8 2. The Attorney-General and any officer appointed by him to conduct prosecutions. 3. The clerk to the Magistrates Court and any assistant clerk. 4. Police officers and police cadets training to becoming police officers. 5. Any employment concerned with the administration of, or otherwise normally carried out wholly or partly within the precincts of the prison, and members of the board of visitors appointed under section 8 of the Prison Act. 6. Traffic wardens appointed under section 84 of the Traffic Act Probation officers and community service officers. 8. Immigration officers. 9. Any office or employment concerned with the provision of care services to vulnerable adults, and of such a kind as to enable a person, in the course of his normal duties, to have access to vulnerable adults in receipt of such services. 10. Any employment or other work concerned with the provision of health services and of such a kind as to enable the holder of the employment or the person engaged in the work to have access to persons in receipt of such services in the course of his normal duties. 11. Any work in an educational institution if the normal duties of the work involve regular contact with juveniles. 12. Any employment with the Gibraltar Society for the Prevention of Cruelty to Animals which involves the humane killing of animals. 13. Any office or employment under the Income Tax Act or the Imports and Exports Act. 14. Any employment concerned with monitoring, for the purpose of protecting juveniles, communications by means of the internet. 15. Any employment or other work which is normally carried out in a hospital used primarily for the provision of psychiatric services. 16. Judges clerks, secretaries and legal secretaries. 17. Court officers who, in the course of their work, have direct contact with judges of the Supreme Court or the Court of Appeal. 18. Persons who in the course of their work have regular access to personal information relating to an identifiable member of the judiciary.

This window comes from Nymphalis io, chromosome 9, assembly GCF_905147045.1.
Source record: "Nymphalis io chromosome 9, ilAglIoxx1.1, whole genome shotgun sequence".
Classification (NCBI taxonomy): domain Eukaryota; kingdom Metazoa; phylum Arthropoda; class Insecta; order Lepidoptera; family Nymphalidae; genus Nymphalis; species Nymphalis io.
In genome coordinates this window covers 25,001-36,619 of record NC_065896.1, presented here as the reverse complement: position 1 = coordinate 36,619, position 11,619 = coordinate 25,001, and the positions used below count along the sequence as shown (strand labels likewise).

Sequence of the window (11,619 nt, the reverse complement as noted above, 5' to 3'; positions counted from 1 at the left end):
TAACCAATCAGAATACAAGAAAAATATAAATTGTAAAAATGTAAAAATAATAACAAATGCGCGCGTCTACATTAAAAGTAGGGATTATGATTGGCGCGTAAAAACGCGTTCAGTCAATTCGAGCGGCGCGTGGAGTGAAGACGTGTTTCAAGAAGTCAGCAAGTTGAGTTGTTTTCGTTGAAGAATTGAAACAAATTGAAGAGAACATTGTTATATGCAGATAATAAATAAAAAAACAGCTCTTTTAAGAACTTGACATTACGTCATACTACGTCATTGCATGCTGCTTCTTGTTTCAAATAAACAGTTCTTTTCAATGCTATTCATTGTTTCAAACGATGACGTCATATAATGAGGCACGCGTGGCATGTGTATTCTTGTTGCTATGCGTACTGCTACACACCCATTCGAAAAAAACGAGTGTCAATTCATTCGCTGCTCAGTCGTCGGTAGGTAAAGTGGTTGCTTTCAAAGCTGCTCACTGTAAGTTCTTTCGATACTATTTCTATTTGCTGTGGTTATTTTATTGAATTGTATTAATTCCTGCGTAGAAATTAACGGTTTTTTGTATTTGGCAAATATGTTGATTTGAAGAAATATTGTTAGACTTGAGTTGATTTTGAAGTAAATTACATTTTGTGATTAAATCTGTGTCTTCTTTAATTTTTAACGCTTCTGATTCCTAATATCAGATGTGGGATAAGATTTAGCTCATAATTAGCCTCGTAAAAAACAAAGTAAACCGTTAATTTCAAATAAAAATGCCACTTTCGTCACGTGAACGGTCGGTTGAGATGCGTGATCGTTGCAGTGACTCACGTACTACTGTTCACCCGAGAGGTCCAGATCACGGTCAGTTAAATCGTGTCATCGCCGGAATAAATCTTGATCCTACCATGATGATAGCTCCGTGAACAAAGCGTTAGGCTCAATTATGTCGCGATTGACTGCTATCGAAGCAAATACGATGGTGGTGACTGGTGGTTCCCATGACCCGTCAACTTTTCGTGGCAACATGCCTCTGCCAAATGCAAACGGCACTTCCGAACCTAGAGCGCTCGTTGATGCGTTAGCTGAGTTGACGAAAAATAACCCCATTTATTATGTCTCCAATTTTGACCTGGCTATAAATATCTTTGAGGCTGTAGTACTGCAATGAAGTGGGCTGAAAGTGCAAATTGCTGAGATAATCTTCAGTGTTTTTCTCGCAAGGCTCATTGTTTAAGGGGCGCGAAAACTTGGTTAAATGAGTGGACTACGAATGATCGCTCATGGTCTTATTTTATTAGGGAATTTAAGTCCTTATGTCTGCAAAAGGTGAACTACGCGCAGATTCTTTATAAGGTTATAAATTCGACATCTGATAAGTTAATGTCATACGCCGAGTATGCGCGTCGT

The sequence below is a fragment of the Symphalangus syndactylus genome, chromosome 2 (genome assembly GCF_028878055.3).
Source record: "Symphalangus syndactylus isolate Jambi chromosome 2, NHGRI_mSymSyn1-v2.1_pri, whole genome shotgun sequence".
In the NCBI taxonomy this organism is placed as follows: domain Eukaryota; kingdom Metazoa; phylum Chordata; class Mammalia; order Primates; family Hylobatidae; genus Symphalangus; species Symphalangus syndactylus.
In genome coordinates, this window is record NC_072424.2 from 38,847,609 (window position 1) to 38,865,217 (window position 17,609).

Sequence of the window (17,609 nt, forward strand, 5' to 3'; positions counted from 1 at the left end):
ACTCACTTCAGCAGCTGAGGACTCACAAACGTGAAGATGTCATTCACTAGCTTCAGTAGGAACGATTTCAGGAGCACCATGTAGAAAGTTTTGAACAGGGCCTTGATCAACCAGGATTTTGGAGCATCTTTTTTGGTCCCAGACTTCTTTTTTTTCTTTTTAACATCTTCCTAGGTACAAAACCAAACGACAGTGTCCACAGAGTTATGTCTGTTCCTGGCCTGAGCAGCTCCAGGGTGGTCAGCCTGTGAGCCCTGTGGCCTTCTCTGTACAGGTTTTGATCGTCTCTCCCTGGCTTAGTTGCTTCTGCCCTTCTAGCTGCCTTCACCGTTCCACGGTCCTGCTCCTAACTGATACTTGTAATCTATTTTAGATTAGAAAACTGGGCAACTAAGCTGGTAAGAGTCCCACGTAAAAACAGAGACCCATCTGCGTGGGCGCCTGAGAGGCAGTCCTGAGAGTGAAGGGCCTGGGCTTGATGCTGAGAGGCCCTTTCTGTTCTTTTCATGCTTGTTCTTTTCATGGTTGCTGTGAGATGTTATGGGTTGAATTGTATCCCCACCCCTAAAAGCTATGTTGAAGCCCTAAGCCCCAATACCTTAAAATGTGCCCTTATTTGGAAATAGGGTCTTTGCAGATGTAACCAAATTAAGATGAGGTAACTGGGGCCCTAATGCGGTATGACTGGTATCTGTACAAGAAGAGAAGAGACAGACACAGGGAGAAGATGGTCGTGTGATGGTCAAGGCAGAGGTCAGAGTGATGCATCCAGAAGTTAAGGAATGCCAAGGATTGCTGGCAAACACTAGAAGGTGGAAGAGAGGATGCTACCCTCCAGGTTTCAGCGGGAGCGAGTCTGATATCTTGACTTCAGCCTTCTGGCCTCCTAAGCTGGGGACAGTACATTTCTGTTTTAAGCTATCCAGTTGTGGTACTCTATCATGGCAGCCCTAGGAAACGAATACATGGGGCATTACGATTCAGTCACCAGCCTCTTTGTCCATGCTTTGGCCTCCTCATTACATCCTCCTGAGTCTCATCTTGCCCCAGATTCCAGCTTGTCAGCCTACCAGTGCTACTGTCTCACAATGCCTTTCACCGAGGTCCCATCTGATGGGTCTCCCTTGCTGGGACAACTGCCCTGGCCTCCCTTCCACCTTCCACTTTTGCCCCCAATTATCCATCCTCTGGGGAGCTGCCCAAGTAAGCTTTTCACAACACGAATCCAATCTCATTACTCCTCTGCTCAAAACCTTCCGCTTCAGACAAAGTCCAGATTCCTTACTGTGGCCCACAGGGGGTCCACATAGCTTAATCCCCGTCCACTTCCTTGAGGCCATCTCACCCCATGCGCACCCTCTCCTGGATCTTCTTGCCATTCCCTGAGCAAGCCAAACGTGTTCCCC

9 19. Court officers who, in the course of their work, attend the Magistrates Court, the Supreme Court or the Court of Appeal. 20. Court security officers, ficers, and tribunal security officers. 21. Persons who, in the course of their work, have unsupervised access to court-houses, offices and other accommodation used in relation to the courts or any tribunal established by law. 22. Persons who execute court judgments and persons who act under their authority. 23. The Official Receiver and his deputy. 24. Persons appointed to the office of Public Trustee under the Public Trustee Act and deputies to or agents of the Public Trustee. 25. Receivers appointed under section 16 of the Supreme Court Act. 26. Home inspectors. 27. Court officers and other persons who exercise functions in connection with the administration and management of funds in court. 28. Persons whose work in any Government department gives them access to sensitive or personal information about children or vulnerable adults. 29. Any office, employment or other work concerned with the establishment or operation of a database under Part XII of the Children Act 2009, if the person has access to information included in the database. 30. Any office, employment or other work of a kind that requires or permits a person to be given access to a database under Part XII of the Children Act Any employment with the Care Agency. 32. Any work with children, as defined in section Office as or employment with the Licensing Authority or the Gambling Commissioner under the Gambling Act Any office or employment with the Financial Services Commission. 35. Any employment or other work in which the normal duties involve caring for, training, supervising, or being solely in charge of, juveniles serving in the naval, military or air forces of the Crown.